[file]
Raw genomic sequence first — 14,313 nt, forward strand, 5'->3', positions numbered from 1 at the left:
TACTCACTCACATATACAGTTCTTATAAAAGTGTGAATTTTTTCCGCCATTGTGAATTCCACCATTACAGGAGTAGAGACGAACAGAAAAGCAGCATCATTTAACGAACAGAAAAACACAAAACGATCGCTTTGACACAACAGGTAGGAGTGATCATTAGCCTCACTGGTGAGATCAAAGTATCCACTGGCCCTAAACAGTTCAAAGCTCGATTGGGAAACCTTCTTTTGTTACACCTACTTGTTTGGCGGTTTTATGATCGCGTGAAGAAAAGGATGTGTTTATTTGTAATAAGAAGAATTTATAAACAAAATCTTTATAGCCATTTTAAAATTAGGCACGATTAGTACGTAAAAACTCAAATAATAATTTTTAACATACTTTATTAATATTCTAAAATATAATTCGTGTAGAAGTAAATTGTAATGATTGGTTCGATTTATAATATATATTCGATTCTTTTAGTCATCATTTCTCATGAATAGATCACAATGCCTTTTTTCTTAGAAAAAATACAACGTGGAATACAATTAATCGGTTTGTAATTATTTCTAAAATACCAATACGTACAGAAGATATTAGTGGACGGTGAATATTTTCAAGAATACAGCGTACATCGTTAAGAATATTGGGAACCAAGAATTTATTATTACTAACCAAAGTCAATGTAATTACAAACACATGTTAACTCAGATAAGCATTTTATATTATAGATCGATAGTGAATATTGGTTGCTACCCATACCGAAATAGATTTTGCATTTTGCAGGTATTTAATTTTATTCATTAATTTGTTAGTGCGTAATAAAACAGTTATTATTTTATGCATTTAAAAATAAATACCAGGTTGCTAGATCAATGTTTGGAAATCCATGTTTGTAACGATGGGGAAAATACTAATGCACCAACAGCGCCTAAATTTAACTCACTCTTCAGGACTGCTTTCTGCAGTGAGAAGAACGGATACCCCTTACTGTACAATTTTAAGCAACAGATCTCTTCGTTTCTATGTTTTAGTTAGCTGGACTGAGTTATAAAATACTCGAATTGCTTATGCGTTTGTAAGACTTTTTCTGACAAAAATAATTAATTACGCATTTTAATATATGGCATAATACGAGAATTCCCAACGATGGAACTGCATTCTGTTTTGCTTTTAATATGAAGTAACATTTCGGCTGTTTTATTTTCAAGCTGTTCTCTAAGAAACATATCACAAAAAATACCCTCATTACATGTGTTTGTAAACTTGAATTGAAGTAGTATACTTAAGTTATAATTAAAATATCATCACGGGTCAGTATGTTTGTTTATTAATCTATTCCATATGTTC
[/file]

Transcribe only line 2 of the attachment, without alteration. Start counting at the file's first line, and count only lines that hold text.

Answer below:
TACTCACTCACATATACAGTTCTTATAAAAGTGTGAATTTTTTCCGCCATTGTGAATTCCACCATTACAGGAGTAGAGACGAACAGAAAAGCAGCATCATTTAACGAACAGAAAAACACAAAACGATCGCTTTGACACAACAGGTAGGAGTGATCATTAGCCTCACTGGTGAGATCAAAGTATCCACTGGCCCTAAACAGTTCAAAGCTCGATTGGGAAACCTTCTTTTGTTACACCTACTTGTTTGGCGGTTTTATGATCGCGTGAAGAAAAGGATGTGTTTATTTGTAATAAGAAGAATTTATAAACAAAATCTTTATAGCCATTTTAAAATTAGGCACGATTAGTACGTAAAAACTCAAATAATAATTTTTAACATACTTTATTAATATTCTAAAATATAATTCGTGTAGAAGTAAATTGTAATGATTGGTTCGATTTATAATATATATTCGATTCTTTTAGTCATCATTTCTCATGAATAGATCACAATGCCTTTTTTCTTAGAAAAAATACAACGTGGAATACAATTAATCGGTTTGTAATTATTTCTAAAATACCAATACGTACAGAAGATATTAGTGGACGGTGAATATTTTCAAGAATACAGCGTACATCGTTAAGAATATTGGGAACCAAGAATTTATTATTACTAACCAAAGTCAATGTAATTACAAACACATGTTAACTCAGATAAGCATTTTATATTATAGATCGATAGTGAATATTGGTTGCTACCCATACCGAAATAGATTTTGCATTTTGCAGGTATTTAATTTTATTCATTAATTTGTTAGTGCGTAATAAAACAGTTATTATTTTATGCATTTAAAAATAAATACCAGGTTGCTAGATCAATGTTTGGAAATCCATGTTTGTAACGATGGGGAAAATACTAATGCACCAACAGCGCCTAAATTTAACTCACTCTTCAGGACTGCTTTCTGCAGTGAGAAGAACGGATACCCCTTACTGTACAATTTTAAGCAACAGATCTCTTCGTTTCTATGTTTTAGTTAGCTGGACTGAGTTATAAAATACTCGAATTGCTTATGCGTTTGTAAGACTTTTTCTGACAAAAATAATTAATTACGCATTTTAATATATGGCATAATACGAGAATTCCCAACGATGGAACTGCATTCTGTTTTGCTTTTAATATGAAGTAACATTTCGGCTGTTTTATTTTCAAGCTGTTCTCTAAGAAACATATCACAAAAAATACCCTCATTACATGTGTTTGTAAACTTGAATTGAAGTAGTATACTTAAGTTATAATTAAAATATCATCACGGGTCAGTATGTTTGTTTATTAATCTATTCCATATGTTC